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Matthew Sinclair: The years of tax and spend are over

Taxpayers_alliance Matt Sinclair of The TaxPayers' Alliance welcomes a Labour MP's call for lower taxes and lower spending.

First Alan Milburn argued that the number of civil servants should be cut by a quarter; a measure which could save billions that might then be returned to taxpayers’ pockets.  Today in The Telegraph Denis MacShane tells us that the answer to Gordon Brown’s problems is “obvious: cut taxes and spending”.

Former ministers are coming out of the woodwork to acknowledge what ordinary people have long understood: government wastes a lot of money and ending that waste could make room for tax cuts.  MacShane says that he does not “know of a single minister who privately does not despair at the waste of money on pointless projects, publications, or legions of press officers that add no value.”

TaxPayers’ Alliance polling (PPT) shows that two thirds of the public think that the Government wastes more than one pound in every six that it spends.  Fifty-three per cent think that it wastes more than one in every five pounds of government spending.  MacShane and Milburn confirm that Ministers, as well as ordinary people and the TaxPayers’ Alliance, think that if the Government did things more efficiently tax cuts could be delivered.

While it is encouraging that the Conservative and Liberal Democrat leaders have suggested they might try to find some savings they still cling to the Government’s spending plans.  MacShane’s comments show that the conspiratorial consensus between the three main parties over the medium term path of public spending plans is not based on any real consensus that the waste isn’t there.  If the parties were willing to be bold they know that it is possible to deliver better value for taxpayers.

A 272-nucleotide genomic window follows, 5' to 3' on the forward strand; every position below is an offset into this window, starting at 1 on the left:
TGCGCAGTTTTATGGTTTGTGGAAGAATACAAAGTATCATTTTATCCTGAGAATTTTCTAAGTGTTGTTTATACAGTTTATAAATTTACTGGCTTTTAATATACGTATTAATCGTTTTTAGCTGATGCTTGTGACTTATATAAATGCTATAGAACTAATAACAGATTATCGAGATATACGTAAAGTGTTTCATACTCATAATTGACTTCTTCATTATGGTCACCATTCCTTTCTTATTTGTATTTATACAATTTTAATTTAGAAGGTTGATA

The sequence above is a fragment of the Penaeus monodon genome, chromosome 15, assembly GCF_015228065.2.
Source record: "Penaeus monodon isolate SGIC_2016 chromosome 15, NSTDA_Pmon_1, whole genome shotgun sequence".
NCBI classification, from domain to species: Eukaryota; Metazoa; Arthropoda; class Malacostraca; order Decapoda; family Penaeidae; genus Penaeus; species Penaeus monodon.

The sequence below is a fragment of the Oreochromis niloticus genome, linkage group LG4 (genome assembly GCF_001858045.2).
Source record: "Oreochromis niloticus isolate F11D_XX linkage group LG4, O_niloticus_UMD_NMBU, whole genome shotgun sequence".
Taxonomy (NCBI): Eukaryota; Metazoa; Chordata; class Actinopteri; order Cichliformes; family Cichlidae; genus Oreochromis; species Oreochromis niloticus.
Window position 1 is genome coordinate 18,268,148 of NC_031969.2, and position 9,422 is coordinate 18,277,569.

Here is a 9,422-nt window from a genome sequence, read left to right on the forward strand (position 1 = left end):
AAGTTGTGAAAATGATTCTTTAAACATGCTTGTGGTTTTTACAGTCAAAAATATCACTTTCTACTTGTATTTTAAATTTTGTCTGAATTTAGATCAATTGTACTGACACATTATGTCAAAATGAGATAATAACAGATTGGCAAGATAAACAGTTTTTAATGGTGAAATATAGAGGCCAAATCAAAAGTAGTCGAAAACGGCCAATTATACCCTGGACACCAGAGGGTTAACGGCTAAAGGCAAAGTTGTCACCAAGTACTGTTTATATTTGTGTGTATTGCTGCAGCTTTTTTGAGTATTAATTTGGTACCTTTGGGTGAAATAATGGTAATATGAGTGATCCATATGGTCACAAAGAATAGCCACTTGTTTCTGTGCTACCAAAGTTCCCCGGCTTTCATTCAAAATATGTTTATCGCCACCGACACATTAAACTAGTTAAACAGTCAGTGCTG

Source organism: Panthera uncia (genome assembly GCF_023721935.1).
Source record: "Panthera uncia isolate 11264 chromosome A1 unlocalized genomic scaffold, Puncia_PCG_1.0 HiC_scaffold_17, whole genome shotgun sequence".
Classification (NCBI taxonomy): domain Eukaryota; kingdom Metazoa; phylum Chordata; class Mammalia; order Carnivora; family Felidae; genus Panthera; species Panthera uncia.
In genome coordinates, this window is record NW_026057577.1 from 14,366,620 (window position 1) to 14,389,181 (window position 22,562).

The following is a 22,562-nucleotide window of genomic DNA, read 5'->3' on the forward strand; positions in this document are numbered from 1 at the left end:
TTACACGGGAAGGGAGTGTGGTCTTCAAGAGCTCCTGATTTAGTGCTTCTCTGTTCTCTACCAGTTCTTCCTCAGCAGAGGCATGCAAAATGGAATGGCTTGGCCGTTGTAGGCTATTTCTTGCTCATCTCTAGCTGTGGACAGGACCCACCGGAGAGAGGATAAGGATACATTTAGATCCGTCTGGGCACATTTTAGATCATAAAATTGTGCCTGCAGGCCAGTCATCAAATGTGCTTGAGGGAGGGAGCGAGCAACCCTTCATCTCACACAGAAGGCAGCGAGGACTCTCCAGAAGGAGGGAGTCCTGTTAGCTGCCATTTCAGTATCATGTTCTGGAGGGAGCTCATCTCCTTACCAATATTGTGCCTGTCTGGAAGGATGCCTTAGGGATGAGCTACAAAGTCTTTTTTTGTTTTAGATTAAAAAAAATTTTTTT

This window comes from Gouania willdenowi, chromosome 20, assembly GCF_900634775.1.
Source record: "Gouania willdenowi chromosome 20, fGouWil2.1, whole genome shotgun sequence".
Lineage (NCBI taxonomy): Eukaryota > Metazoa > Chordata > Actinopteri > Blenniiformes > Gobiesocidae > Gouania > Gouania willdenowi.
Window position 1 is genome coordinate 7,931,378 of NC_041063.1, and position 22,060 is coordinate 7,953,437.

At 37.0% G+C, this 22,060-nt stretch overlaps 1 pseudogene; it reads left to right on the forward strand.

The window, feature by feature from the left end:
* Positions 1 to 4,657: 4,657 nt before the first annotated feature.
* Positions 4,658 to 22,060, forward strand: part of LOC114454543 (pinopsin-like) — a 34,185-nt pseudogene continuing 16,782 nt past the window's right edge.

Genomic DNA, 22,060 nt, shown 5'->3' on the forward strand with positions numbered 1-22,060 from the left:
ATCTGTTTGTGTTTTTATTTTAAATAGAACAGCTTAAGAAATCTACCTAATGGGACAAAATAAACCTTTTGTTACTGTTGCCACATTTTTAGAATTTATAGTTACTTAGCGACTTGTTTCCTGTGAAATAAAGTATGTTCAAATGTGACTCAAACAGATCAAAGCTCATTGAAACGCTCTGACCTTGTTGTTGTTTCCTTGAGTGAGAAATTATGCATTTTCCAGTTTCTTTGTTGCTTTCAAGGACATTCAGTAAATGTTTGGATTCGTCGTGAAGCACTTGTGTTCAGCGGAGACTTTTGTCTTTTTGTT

Politicians are so scared of being accused of plotting “cuts” that they won’t give hard pressed taxpayers a break.  All we get are clumsy revenue neutral changes.  Ironically, at the same time as spending and taxes rocket many local services really are being cut and charges increased, as the TaxPayers’ Alliance demonstrated in our report The Great British TaxPayer Rip-Off (PDF).  The bottomless demand for resources to try and cover up the failures of unreformed public services is resulting in higher taxes and charges and service cuts.

The Conservatives should not renew their pledge to match Labour spending plans.  Doing so would betray the interests of taxpayers who have been let down by Labour’s splurging.  It would also not be politically astute either.  At last year’s Conservative party conference the potential of tax cuts to transform the political landscape was clearly demonstrated.  By mirroring the Government’s fiscal plans the Conservatives leave open an opportunity for the Labour party to stage a fightback in the polls by offering to leave taxpayers, suffering in an economic crisis, with a little more money in their pocket.

Denis MacShane is right – the tax burden needs to come down.  Taxpayers deserve a break and the public services have enjoyed more than enough largesse.


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